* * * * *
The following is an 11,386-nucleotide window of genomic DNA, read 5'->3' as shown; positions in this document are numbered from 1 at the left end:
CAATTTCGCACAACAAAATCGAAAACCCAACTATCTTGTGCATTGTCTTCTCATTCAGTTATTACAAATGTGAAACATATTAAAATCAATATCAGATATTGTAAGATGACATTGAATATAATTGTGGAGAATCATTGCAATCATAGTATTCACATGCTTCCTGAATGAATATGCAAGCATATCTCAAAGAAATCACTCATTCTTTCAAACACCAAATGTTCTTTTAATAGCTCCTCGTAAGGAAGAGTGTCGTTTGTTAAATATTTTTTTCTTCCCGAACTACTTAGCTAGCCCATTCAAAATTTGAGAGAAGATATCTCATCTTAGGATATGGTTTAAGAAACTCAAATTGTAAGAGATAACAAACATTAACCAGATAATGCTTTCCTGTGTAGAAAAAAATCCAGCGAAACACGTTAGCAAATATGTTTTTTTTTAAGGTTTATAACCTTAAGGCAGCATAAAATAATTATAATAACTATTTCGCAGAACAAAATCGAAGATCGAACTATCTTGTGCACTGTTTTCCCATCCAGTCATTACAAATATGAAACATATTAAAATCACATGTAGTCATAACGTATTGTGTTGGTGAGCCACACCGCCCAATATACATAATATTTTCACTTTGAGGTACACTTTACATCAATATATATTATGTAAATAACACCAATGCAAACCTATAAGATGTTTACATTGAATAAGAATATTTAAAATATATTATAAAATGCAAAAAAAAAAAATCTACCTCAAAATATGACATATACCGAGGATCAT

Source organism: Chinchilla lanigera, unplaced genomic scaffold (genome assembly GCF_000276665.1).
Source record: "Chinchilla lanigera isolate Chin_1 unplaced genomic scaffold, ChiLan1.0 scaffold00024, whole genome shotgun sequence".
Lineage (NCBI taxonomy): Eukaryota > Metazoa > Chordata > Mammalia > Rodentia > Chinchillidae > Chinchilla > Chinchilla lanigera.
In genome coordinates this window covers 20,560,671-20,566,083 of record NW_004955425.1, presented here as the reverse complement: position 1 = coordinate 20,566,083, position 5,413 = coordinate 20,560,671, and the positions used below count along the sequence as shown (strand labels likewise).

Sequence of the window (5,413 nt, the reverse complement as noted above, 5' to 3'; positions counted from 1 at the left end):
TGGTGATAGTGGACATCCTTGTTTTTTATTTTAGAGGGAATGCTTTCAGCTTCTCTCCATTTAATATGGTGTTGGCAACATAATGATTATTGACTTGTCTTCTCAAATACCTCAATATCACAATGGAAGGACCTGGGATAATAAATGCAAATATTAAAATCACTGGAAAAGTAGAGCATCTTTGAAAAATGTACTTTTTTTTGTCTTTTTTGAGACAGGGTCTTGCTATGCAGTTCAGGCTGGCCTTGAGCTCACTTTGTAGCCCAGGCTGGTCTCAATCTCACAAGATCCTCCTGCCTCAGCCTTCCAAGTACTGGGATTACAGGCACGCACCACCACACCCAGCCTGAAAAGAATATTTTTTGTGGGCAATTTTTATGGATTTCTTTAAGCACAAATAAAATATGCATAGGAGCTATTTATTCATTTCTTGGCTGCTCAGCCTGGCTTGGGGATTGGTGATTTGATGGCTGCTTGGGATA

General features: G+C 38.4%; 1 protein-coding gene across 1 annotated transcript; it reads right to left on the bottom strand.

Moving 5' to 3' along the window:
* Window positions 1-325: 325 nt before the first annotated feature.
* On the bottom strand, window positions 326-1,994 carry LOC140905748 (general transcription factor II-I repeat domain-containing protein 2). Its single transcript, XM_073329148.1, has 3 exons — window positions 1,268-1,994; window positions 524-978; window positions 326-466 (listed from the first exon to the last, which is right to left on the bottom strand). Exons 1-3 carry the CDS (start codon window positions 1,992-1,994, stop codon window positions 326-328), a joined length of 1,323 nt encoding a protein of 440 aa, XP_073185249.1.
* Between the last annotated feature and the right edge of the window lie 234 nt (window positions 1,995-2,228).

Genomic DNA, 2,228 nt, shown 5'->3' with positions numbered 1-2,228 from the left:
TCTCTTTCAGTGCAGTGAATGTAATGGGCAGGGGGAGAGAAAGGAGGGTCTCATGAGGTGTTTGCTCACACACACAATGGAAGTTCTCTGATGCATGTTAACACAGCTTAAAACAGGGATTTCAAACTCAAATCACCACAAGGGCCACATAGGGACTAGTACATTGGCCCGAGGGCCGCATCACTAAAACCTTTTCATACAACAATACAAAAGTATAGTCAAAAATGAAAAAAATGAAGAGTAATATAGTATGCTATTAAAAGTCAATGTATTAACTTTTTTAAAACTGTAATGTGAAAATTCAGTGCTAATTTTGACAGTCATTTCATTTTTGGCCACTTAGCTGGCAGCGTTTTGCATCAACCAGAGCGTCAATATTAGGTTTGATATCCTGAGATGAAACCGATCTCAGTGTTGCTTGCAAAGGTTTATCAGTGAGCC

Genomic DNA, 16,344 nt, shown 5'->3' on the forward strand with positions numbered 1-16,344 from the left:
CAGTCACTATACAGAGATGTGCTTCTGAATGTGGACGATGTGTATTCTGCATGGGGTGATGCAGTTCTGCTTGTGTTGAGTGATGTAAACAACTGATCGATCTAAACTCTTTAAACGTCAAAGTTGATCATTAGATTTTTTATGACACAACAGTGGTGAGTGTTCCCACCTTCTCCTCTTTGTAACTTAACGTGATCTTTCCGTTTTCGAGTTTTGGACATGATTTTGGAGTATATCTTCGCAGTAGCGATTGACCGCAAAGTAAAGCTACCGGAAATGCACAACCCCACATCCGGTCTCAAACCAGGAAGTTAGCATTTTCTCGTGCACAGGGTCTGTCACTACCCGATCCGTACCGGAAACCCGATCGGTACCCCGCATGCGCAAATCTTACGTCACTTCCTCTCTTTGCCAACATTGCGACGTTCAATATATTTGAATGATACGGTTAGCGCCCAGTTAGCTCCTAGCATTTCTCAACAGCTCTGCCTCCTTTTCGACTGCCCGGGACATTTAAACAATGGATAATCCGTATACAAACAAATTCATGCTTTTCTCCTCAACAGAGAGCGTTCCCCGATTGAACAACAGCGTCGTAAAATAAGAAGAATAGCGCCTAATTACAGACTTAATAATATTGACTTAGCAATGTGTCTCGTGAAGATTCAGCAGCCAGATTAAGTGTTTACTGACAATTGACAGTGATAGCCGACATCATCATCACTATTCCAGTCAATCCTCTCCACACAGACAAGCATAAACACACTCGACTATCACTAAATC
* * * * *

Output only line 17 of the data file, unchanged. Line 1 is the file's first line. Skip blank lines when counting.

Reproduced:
CAGTCACTATACAGAGATGTGCTTCTGAATGTGGACGATGTGTATTCTGCATGGGGTGATGCAGTTCTGCTTGTGTTGAGTGATGTAAACAACTGATCGATCTAAACTCTTTAAACGTCAAAGTTGATCATTAGATTTTTTATGACACAACAGTGGTGAGTGTTCCCACCTTCTCCTCTTTGTAACTTAACGTGATCTTTCCGTTTTCGAGTTTTGGACATGATTTTGGAGTATATCTTCGCAGTAGCGATTGACCGCAAAGTAAAGCTACCGGAAATGCACAACCCCACATCCGGTCTCAAACCAGGAAGTTAGCATTTTCTCGTGCACAGGGTCTGTCACTACCCGATCCGTACCGGAAACCCGATCGGTACCCCGCATGCGCAAATCTTACGTCACTTCCTCTCTTTGCCAACATTGCGACGTTCAATATATTTGAATGATACGGTTAGCGCCCAGTTAGCTCCTAGCATTTCTCAACAGCTCTGCCTCCTTTTCGACTGCCCGGGACATTTAAACAATGGATAATCCGTATACAAACAAATTCATGCTTTTCTCCTCAACAGAGAGCGTTCCCCGATTGAACAACAGCGTCGTAAAATAAGAAGAATAGCGCCTAATTACAGACTTAATAATATTGACTTAGCAATGTGTCTCGTGAAGATTCAGCAGCCAGATTAAGTGTTTACTGACAATTGACAGTGATAGCCGACATCATCATCACTATTCCAGTCAATCCTCTCCACACAGACAAGCATAAACACACTCGACTATCACTAAATC